“Flexo printing is a very versatile packaging print technology, but compared to other conventional print technologies it is often said to be more complex in pre-press and lower in print quality than offset or gravure printing, so this is a focus for product development. With our flat top dot flexo printing plates nyloflex® FTF for flexible packaging, winner of the 2016 Flexographic Technical Innovation Award, and the recently launched nyloflex® FTC for corrugated post-print we now offer plates that can provide increased ink densities and improved ink laydown and in case of the nyloflex® FTC reduce the unwanted fluting effect in corrugated post-print.”

With regards to food packaging, low migration technology is crucial. Most ink suppliers, including Flint Group, manufacture and sell inks which are safe for food packaging. Flint Group’s ANCORA family of inks and coatings are tested and certified for label and flexible packaging applications,” Dr Freudenthaler explains.

Most recent is the marriage of low migration with UV LED.

“Flint Group offers a UV LED ink system which is also safe for food packaging. EkoCure® ANCORA, the winner of the 2017 FTA Technical Innovation Award, is the latest technology for label and package printing. This technology coupled with traditional printing methods truly transcends the traditional boundaries of narrow web.”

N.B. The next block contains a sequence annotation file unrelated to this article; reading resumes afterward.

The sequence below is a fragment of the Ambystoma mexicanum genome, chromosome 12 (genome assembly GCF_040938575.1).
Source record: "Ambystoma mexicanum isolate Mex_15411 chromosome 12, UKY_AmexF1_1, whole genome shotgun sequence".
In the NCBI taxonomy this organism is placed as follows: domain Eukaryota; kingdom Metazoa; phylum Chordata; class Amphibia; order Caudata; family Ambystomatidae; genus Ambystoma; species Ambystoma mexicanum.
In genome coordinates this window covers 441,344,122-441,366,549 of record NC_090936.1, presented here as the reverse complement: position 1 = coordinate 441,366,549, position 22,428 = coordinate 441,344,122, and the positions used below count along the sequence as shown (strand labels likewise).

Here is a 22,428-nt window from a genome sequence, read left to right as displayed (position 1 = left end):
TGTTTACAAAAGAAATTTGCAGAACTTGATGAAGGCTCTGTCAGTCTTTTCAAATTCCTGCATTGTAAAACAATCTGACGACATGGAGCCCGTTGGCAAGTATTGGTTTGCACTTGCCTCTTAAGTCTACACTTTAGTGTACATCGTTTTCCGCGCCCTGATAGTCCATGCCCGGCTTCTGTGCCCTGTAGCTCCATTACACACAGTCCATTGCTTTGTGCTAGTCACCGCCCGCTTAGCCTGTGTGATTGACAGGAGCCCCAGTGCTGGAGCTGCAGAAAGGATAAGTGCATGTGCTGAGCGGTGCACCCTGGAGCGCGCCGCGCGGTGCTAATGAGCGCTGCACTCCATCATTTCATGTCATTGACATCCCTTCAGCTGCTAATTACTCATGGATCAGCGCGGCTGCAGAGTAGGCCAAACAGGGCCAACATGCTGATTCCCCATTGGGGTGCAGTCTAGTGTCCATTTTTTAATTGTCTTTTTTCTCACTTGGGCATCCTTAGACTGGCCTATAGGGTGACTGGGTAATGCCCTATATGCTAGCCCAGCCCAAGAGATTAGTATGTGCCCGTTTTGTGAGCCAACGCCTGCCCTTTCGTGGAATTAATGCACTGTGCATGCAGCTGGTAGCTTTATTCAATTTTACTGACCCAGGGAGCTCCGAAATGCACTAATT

Mr Harris suggests that traditional print is responding to the digital challenge by becoming more agile for shorter print runs, which is making it more economically viable for short print runs.

“For example, extended gamut printing is a process that reduces or avoids ink changes on press, so greatly reducing make ready time and increasing equipment utilisation.”

Platemaking is being simplified with enhancements such as integrated imaging and exposure for flexors as in Esko Crystal XPS. This reduces the manpower needed and opens the possibility to bring platemaking in house at the converter, reducing press make ready times.

Traditional printing methods still have an important role to play in the modern printing industry, as Mr Renschler agrees.

“At Heidelberg we are addressing the trend for shorter runs. We are adding new control technology to offset to make it even more efficient. Automation increases and for example the machine is driving the make ready process automatically. Flexibility in configuration is key to keep offset attractive for short and long runs by adding embellishing possibilities.”

In conclusion, he explains the importance of quality for successful printing, embodied in latest product development:

“With the Speedmaster XL 106, we can deliver a zero-defect product. Faulty cartons can damage the brand image. It includes quality measurement and colour measurement devices, and full image checks are done while machine is operating. The machine will identify defects and eject bad sheets. This is especially important for the pharma market, where a box has to be prefect and no errors are allowed in critical areas like product name or dosage, catering for the trend for more and more inspection, not only for the printing press, but later in the process.”